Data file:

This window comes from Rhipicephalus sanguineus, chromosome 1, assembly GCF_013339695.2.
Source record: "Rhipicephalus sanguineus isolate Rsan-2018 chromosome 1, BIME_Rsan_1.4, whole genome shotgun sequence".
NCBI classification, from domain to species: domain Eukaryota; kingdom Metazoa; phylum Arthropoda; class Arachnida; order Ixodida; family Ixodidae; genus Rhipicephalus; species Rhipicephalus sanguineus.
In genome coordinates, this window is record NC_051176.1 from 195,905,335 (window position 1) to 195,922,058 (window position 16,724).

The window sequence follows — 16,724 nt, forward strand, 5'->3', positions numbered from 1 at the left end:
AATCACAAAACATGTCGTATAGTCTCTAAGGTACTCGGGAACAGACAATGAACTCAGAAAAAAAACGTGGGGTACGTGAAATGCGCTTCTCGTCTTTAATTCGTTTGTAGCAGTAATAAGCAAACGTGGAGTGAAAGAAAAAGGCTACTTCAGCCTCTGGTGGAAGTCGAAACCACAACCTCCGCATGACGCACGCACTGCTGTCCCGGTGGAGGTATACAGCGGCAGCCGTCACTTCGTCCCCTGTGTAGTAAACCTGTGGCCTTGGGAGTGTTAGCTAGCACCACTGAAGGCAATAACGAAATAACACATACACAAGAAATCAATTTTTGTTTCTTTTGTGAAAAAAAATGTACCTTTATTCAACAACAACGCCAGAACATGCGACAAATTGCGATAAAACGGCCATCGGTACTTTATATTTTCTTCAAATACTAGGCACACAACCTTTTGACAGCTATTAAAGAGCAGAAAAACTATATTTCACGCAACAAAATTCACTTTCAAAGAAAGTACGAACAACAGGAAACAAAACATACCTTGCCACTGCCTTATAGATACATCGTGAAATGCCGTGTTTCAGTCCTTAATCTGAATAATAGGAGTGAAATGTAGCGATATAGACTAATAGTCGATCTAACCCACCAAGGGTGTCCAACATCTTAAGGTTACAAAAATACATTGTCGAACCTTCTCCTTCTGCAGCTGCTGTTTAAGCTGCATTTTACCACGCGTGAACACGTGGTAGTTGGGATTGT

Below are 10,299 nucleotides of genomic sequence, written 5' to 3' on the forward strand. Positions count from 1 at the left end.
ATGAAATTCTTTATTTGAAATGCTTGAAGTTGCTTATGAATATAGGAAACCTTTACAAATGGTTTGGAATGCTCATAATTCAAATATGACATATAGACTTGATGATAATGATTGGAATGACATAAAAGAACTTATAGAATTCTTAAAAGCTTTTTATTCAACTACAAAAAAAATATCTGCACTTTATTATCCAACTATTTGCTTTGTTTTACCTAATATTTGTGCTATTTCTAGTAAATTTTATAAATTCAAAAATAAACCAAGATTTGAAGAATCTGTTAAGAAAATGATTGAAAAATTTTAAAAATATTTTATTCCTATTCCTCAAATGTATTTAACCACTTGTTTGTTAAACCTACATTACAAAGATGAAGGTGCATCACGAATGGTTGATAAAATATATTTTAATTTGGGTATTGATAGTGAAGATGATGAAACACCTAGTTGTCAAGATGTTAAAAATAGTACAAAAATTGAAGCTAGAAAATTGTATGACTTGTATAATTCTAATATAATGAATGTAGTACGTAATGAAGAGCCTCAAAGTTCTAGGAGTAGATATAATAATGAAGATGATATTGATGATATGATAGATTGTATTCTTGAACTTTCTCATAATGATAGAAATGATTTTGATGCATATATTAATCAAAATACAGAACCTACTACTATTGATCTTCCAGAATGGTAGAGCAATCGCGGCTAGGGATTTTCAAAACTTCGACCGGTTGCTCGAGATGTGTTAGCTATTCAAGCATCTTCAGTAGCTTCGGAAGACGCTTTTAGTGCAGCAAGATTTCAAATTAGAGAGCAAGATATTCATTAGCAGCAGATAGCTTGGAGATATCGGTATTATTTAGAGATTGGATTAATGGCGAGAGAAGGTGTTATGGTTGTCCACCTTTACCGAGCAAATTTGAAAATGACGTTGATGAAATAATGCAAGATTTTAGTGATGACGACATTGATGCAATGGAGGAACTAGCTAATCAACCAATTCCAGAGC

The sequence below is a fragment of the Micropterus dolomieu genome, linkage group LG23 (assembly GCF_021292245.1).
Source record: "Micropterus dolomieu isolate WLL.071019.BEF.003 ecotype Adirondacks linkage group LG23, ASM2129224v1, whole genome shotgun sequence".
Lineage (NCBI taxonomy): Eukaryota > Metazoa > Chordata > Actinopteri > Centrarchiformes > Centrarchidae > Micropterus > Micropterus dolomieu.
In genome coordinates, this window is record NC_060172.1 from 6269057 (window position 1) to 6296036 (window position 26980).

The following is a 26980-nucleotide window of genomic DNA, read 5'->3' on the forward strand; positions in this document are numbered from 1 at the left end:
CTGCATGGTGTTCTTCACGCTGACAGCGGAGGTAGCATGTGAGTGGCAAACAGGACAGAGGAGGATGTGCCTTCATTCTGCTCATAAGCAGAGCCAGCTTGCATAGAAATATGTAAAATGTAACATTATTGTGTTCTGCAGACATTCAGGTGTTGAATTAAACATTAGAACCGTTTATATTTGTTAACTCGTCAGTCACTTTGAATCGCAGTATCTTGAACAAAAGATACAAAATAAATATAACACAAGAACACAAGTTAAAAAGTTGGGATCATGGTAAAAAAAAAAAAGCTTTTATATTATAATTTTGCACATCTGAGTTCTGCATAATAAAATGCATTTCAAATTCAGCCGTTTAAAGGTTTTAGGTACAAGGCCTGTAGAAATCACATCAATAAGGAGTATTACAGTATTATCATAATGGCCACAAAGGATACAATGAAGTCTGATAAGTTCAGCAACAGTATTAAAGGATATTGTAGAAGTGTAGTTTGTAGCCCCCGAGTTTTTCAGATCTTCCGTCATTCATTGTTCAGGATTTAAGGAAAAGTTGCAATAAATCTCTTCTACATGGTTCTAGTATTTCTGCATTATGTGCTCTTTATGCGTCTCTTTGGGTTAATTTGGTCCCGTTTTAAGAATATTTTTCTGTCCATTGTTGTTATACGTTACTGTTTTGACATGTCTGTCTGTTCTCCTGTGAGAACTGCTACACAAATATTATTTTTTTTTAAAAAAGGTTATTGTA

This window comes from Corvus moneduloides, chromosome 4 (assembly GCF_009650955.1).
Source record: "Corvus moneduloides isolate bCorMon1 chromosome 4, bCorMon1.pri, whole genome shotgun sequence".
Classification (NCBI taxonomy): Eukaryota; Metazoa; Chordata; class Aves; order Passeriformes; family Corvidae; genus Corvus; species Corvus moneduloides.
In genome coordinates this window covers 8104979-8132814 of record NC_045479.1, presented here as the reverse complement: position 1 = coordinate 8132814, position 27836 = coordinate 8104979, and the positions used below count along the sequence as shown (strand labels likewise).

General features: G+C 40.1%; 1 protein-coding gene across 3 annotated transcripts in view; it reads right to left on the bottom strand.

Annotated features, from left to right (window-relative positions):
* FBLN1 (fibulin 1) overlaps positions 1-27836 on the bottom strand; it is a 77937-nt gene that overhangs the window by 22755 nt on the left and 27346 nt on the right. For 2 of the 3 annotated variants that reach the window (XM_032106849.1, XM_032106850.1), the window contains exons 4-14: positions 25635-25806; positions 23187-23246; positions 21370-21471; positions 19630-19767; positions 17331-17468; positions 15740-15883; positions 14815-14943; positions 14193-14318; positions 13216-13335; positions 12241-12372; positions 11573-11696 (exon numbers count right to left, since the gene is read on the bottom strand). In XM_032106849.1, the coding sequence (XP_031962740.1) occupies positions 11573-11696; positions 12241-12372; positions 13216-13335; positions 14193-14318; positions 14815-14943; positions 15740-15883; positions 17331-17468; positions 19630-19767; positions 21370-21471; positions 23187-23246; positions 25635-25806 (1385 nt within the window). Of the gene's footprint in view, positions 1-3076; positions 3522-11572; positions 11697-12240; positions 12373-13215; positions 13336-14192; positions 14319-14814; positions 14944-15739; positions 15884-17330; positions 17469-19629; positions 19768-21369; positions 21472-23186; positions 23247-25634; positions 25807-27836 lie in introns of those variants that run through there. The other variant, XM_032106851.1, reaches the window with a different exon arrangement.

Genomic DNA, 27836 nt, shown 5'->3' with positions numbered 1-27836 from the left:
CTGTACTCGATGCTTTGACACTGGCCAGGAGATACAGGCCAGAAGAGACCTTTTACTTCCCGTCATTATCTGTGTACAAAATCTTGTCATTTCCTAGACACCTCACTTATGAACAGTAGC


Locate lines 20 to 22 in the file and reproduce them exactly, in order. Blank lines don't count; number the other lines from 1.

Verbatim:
Annotated features, from left to right (window-relative positions):
* FBLN1 (fibulin 1) overlaps positions 1-27836 on the bottom strand; it is a 77937-nt gene that overhangs the window by 22755 nt on the left and 27346 nt on the right. For 2 of the 3 annotated variants that reach the window (XM_032106849.1, XM_032106850.1), the window contains exons 4-14: positions 25635-25806; positions 23187-23246; positions 21370-21471; positions 19630-19767; positions 17331-17468; positions 15740-15883; positions 14815-14943; positions 14193-14318; positions 13216-13335; positions 12241-12372; positions 11573-11696 (exon numbers count right to left, since the gene is read on the bottom strand). In XM_032106849.1, the coding sequence (XP_031962740.1) occupies positions 11573-11696; positions 12241-12372; positions 13216-13335; positions 14193-14318; positions 14815-14943; positions 15740-15883; positions 17331-17468; positions 19630-19767; positions 21370-21471; positions 23187-23246; positions 25635-25806 (1385 nt within the window). Of the gene's footprint in view, positions 1-3076; positions 3522-11572; positions 11697-12240; positions 12373-13215; positions 13336-14192; positions 14319-14814; positions 14944-15739; positions 15884-17330; positions 17469-19629; positions 19768-21369; positions 21472-23186; positions 23247-25634; positions 25807-27836 lie in introns of those variants that run through there. The other variant, XM_032106851.1, reaches the window with a different exon arrangement.

Genomic DNA, 27836 nt, shown 5'->3' with positions numbered 1-27836 from the left: